1. Well, Phil, to each his own. You make yours with a half cup and I’ll make mine with a whole cup :-)

  43. sensiblecooking says:

    Very refreshing way of refreshing yourself. Love anything sweet but tea love it even more. Oh my I didn’t know about sweet tea being so important part southern lifestyle. I guess I will have to come at least for my sweet tea, to experience it the southern way.

  44. Sandie {A Bloggable Life} says:

    Bless your heart! I’ve always fancied myself a southerner and believe I must have fanned myself on a plantation porch at some point in a prior life, surrounded by pecan trees and peaches of course!

    I love that you put a Sweet Tea recipe on your blog, and I love the quote you chose from Steel Magnolia’s. And the part about Georgia legislature’s April Fools? Too funny!

  45. fun read on southern tea and yes, there is nothing like it …

  46. Although I have no Southern roots, this is the way that my Mother made what we called “iced tea” in Philadelphia. One thing, she always added some lemon while the tea was steeping. We drank it year round and I continue the tradition to this day. I prefer it to soda, which I haven’t drunk in years.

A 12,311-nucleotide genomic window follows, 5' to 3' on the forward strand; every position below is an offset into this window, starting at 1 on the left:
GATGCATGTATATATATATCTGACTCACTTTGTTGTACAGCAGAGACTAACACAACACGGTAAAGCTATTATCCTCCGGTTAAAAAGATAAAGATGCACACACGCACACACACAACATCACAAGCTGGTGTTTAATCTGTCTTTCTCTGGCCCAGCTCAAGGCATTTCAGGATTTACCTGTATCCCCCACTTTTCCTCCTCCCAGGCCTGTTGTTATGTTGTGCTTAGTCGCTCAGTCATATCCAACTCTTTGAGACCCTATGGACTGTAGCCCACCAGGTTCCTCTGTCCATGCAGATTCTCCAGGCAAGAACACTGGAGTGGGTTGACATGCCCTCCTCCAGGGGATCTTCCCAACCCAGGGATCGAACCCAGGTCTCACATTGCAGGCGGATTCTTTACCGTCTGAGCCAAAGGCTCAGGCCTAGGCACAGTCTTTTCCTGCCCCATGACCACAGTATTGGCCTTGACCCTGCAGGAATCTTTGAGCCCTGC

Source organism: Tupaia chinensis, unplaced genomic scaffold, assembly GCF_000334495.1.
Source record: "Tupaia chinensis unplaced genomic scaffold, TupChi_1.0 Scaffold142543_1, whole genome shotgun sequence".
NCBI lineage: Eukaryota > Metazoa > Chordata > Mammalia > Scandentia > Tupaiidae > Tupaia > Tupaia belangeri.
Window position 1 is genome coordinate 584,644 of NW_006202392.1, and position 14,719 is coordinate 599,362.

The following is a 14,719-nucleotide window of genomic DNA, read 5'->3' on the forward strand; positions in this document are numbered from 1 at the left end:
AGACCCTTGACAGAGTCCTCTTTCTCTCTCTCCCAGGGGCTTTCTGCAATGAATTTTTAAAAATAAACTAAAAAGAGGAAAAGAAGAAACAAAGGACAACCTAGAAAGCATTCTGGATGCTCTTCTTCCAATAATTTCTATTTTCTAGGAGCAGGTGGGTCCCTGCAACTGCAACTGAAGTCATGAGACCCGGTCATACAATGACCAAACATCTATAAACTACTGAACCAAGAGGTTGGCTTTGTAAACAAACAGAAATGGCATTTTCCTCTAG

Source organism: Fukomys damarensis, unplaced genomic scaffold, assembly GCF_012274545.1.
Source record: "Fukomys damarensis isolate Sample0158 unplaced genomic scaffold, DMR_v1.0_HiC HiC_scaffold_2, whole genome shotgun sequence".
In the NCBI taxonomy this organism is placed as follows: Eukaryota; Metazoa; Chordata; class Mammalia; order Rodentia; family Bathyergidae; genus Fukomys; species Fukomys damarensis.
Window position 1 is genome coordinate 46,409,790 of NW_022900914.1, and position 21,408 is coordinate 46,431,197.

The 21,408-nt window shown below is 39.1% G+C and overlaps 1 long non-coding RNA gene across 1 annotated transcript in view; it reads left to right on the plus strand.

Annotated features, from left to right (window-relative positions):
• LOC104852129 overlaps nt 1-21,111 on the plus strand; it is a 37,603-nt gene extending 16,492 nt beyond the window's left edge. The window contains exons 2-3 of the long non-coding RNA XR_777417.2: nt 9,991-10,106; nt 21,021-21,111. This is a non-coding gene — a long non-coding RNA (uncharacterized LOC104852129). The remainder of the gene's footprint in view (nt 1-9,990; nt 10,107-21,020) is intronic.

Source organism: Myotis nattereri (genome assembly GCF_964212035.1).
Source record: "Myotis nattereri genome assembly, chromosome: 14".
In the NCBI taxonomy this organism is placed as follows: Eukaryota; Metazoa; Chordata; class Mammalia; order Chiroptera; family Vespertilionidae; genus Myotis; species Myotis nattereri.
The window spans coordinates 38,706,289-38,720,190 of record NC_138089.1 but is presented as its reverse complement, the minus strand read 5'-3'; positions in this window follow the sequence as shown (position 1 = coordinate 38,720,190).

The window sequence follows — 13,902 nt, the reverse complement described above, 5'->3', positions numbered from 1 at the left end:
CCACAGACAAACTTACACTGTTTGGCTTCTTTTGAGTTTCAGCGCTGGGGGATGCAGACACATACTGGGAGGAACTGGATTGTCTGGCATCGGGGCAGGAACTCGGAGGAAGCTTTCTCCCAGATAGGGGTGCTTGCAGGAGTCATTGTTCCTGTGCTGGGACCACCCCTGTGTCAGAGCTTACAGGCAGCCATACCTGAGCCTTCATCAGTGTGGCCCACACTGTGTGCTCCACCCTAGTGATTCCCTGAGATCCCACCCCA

1. Hi Carole,

      We call it “iced tea” also. Iced tea, though, could mean either sweetened or unsweetened for us, so to clarify we just shorten the “sweetened iced tea” to “sweet tea.” I prefer it to soda as well and drink it all day. I add lemon to individual servings since some of us like it and some don’t :-)

  47. I lived in Japan for three years, and I several friends who could come over to my house just for my sweet tea. When we had potlucks, everyone would ask for it, so I would take over THREE GALLONS!! Trust me, those jugs emptied out fast!